Writing in the Columbia Journalism Review, Emily Bell argues that Donald Trump is a media organization.
The new US President's behavior, according to Bell, can best be compared to that of a "loud, competitive, digitally attuned, populist media organization." During the campaign, numerous media outlets, pundits and commentators suggested that the key motive for Trump to be running for President was to set up his own media empire afterwards.
This may all be true, but it perhaps fails to grasp the significance of the near-complete mediatization of the lifeworld of everyone - not just high-profile people like Donald Trump. We do not live with media anymore - we live in media (and have been for quite a while now).
In media life, everyone is a media organization.
In order to effectively participate in society, we constantly have to market and upgrade ourselves - we have become commodities. In media, we are products catching the attention and attracting demand and customers on a global marketplace where we are "simultaneously, promoters of commodities and the commodities they promote” (Zygmunt Bauman in Consuming Life, page 6). No consumer unless a commodity. And the only way to be successful as a commodity, we have to perform upgraded versions of ourselves in perpetuity - in media.
Our homes become mediatized and mediated through AirBnB, our cars via Uber, our bodies through Tinder, our skills with Amazon Mechanical Turk. We publicize the music we listen to via Spotify, the people we talk to through Facebook's news feed, the information we ingest on Twitter and Tumblr, the things we see on Instagram, and the places we visit by checking in - everywhere.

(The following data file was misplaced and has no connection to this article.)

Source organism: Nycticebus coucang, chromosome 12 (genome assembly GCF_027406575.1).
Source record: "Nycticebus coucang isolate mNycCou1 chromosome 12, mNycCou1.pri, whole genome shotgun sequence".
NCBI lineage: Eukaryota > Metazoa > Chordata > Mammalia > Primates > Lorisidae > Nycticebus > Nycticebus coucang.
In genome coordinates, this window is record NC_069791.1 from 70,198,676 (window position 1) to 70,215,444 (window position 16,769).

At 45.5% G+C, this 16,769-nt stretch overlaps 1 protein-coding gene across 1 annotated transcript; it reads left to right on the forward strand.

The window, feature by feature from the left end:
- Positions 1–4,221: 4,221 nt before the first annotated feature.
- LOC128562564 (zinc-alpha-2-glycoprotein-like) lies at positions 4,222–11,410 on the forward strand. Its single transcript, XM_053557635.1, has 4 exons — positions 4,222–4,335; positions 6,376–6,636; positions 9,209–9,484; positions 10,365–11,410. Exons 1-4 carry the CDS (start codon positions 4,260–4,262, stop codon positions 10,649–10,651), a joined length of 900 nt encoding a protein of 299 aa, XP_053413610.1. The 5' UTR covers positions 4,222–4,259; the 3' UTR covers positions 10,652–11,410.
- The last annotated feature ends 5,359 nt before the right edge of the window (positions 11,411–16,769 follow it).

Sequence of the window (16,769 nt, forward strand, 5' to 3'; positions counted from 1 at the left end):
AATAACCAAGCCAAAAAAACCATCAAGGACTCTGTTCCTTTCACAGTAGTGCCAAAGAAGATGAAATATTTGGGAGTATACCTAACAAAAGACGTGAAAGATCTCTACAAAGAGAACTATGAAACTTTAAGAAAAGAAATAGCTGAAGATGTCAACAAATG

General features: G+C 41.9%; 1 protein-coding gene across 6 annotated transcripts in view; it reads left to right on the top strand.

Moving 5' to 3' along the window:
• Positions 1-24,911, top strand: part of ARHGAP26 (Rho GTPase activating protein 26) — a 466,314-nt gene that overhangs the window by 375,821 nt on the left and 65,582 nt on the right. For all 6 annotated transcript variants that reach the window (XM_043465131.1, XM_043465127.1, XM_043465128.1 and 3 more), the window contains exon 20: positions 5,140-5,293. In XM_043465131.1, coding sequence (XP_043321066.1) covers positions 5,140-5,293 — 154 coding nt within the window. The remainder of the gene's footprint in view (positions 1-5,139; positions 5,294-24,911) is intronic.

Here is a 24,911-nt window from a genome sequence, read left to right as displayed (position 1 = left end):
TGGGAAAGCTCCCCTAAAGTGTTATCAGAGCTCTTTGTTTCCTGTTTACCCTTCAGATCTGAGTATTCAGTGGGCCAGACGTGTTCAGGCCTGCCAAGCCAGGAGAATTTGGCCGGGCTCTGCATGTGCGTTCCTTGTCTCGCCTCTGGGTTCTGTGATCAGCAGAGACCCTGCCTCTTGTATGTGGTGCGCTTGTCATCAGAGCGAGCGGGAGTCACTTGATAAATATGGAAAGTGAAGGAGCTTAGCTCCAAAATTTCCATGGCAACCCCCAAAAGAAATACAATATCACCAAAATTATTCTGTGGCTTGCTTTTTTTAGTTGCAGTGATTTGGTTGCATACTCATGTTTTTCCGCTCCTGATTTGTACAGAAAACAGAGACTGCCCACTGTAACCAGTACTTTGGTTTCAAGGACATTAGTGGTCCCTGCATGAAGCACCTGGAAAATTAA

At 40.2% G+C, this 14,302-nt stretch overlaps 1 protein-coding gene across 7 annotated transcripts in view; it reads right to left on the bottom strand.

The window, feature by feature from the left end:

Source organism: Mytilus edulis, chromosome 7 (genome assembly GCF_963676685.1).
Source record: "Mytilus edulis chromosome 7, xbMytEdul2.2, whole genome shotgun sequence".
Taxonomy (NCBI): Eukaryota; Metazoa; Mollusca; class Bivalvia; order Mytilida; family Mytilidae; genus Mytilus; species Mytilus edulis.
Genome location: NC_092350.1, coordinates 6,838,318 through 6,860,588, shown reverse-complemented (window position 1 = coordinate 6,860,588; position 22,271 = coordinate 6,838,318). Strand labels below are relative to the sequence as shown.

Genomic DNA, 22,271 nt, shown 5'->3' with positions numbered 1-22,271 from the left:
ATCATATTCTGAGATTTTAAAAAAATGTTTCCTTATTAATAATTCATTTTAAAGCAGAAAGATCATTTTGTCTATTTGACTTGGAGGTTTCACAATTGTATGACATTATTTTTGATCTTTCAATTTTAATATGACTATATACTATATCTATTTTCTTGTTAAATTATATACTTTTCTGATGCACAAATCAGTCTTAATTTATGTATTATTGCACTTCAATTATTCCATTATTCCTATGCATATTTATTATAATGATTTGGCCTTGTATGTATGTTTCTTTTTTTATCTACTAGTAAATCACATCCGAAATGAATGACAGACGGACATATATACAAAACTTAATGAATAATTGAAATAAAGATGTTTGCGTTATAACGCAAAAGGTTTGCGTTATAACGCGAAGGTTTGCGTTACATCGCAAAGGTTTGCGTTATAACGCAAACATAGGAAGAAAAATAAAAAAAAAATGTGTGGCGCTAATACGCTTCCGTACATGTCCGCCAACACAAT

In doing so - whether voluntary or not - we participate in a near-perfect Panoptic prison, where omnoptic surveillance (Bauman would say: Liquid Surveillance) as everyone monitors everyone else is the benchmark for being.
We are all media organizations.
The thing is, Trump is just one of billions of media. And, like all of us, his spot in the flashlights is all too temporary. Sure, he can do more damage than most of us. But we all have Communication Power too. The question is not how to fight this, to unplug, or to surrender. At issue is how we will be (in) media both ethically and aesthetically.
For me, this is a renewed take on media literacy - one where we learn to love media, to come to terms with our desires and passions in media, and make sure those feelings contribute to a better, more just world.
One way to do so is to become a zombie (or embrace the fact that we already are), that is:
- Stop caring (and telling stories about) yourself, but focus on the collective, the social.
- Stop looking at society in terms of categories (such as used in the census) in order to compare and contrast, instead consider each other in terms of similarity, remixed and remixable.
- Embrace your passions (just let no authority, whether economic or political, ever exploit you for doing what you love) while accepting they may lead to nothing. Perhaps they are truly worthwhile only of they lead to nothing.
This is what zombies do: they do not care about categories - there are no distinctions between young and old zombies, black or white zombies, rich or poor zombies. Heck, zombies do not even recognize leaders or hierarchies. Zombies have a unique kind of zombie sociality, where they both are in it for themselves yet always seek out others to tag along and team up with. And finally: zombies are undeniably passionately driven at what they do. And when they are done and have won - zombies will always win out in the end - what do they do? Nothing.
The solution for a world where we are all media organizations now is not an all-out war against fake news, post-truth politics, and fact-free journalism. Sure, all of these wars are noble endeavors.
However, our reality is now a media reality - one that we are all authors of. So perhaps it is not so much a renewed reliance on society's expert truth-tellers (such as quality news media, librarians and educators) that we should strive for, but rather a particular set of skills (that we should acquire and hone over a long career) that make us a nightmare to people like Donald Trump: skills to tell different, and better stories.